Slightly over a year ago, I wrote the post The Decision Point, mostly focused on an up and coming comedian who quit the business for a corporate job. I wrote this post well before I had applied to grad school, gotten into a top program and moved across the country to attend classes.
Here’s the gem of that year old post:
When I reach the decision point that he had, I hope for two things: 1) That a job in academia will allow me to do comedy, teaching and research without having to give any of those up and 2) If I can’t do both, I’ll man up and go for the chance at comedy
It’s funny how delusional I was. Teaching and research don’t coincide with doing comedy. In fact, teaching doesn’t coincide with doing research. All three are full time careers.
Given this, there’s two huge lessons I’ve learned in the past year:
1) You can’t have two careers. You can have two or more jobs, but only one career.
2) Sooner or later, any career is going to have a wall that sucks to climb over (or a dip to get through) and you’ll only be able to get past the wall if you have a passion for what you’re doing.
Today is the first time I read that Decision Point post since I wrote it and today is also when I officially announced that I’ll be withdrawing from the PhD program at Caltech. I’m moving back to NYC at the end of the month to man up and pursue comedy full time.
I’ve spent the past 3 years working for a Fortune 500 Consulting firm. During this time I’ve observed not only my company’s corporate culture, but also that of three other fortune 500 corporations and one US Government agency each of which I consulted for. I was rated in the top 30% at my level the first year, and the top 5% my second year. (I left before third year ratings were announced due to grad school.)
These are the lessons I’ve learned along the way, and while you can probably apply this to other aspects of your life, it’s especially true in Corporate America.
1. Get your shit done (but avoid busy work)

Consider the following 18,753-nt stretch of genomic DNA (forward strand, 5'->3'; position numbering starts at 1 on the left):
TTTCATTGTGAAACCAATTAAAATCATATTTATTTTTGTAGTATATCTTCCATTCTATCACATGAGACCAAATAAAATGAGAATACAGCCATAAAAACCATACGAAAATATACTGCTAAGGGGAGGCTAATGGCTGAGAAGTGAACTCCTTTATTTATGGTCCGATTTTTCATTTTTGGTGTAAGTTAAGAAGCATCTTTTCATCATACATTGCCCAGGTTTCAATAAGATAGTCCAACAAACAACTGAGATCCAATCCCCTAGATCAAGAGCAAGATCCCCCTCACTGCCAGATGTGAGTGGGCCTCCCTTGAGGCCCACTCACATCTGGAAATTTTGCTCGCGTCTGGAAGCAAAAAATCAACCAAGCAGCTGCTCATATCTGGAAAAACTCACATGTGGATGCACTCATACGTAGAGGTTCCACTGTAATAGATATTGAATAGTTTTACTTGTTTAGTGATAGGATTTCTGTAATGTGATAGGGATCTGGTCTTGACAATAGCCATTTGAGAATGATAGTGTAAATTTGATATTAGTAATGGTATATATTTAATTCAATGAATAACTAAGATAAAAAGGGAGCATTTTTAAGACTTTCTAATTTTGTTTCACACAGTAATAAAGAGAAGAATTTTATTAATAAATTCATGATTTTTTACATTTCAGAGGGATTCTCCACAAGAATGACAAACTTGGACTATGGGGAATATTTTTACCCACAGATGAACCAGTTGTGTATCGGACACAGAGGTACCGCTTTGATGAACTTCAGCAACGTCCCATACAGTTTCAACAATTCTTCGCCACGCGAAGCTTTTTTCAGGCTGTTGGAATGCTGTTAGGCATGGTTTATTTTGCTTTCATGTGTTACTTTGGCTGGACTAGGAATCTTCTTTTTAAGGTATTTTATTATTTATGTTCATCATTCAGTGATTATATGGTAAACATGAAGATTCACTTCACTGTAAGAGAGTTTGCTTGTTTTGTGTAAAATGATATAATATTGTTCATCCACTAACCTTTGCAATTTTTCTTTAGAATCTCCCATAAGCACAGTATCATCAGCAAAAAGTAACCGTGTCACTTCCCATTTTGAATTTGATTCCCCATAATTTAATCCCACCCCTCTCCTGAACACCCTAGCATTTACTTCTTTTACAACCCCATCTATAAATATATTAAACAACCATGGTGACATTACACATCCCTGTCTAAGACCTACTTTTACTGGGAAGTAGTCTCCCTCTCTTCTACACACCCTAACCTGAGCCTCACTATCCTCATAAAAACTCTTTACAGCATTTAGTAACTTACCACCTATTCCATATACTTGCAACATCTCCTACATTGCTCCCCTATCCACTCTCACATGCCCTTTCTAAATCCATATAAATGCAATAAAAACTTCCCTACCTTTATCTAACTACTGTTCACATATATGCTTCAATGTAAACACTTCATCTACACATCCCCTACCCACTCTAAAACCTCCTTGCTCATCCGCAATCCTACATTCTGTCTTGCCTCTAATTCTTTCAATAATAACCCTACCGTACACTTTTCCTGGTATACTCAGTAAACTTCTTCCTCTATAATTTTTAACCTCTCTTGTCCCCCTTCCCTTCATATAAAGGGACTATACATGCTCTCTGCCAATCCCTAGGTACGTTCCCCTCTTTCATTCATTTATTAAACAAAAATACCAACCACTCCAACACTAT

The rest of these tips are useless if you don’t accomplish what’s asked of you.
2. They’ll take as much as you’re willing to give them. Know when to say “no”. (Especially if it’s busy work)
If you always say yes to every request (work late every night, weekends, etc.) your boss will appreciate it, but they won’t respect you. Think about that girl/guy you dated who you could walk all over. You lost respect for them eventually and dumped em, same logic applies here.
At least 60% of your daily tasks should add value. Running an occasional photocopy is one thing, becoming someone’s personal photocopier is another. If it’ something stupid that you have to consistently do, figure out how to automate it or get out of doing it.
3. Under promise, over deliver
The more complex something is, the easier it is to overestimate it and then impress everyone. If you say something should take you 20 hours and you finish in 12, that’ll be more impressive then if you say something should take you 11 hours and you finish in 12. Make sure you’re not just slow. Don’t make it less then 50% of your estimate, or else you lose credibility.
4. Manage Expectations
Example: If you start answering emails within 5 minutes, you’ll never be able to take a lunch hour. If you answer within 30 or 45 minutes (which is usually reasonable), you’ll have more leeway
5. Don’t confuse responding to emails with getting work done
There will always be a fire, but don’t confuse the fires for the long term goals.
6. Take your hour lunch
It doesn’t matter how much work you do if nobody knows about it. And chances are, even if you’re done with everything, at most places you can’t leave until a set hour. You might as well take a break, enjoy lunch and build relationships with people who may be able to help you in a pinch.
7. Know when your personality is an asset, and when it’s a liability
When you’re working with people, talk about things other than work some of the time.Just don’t do it at the wrong time.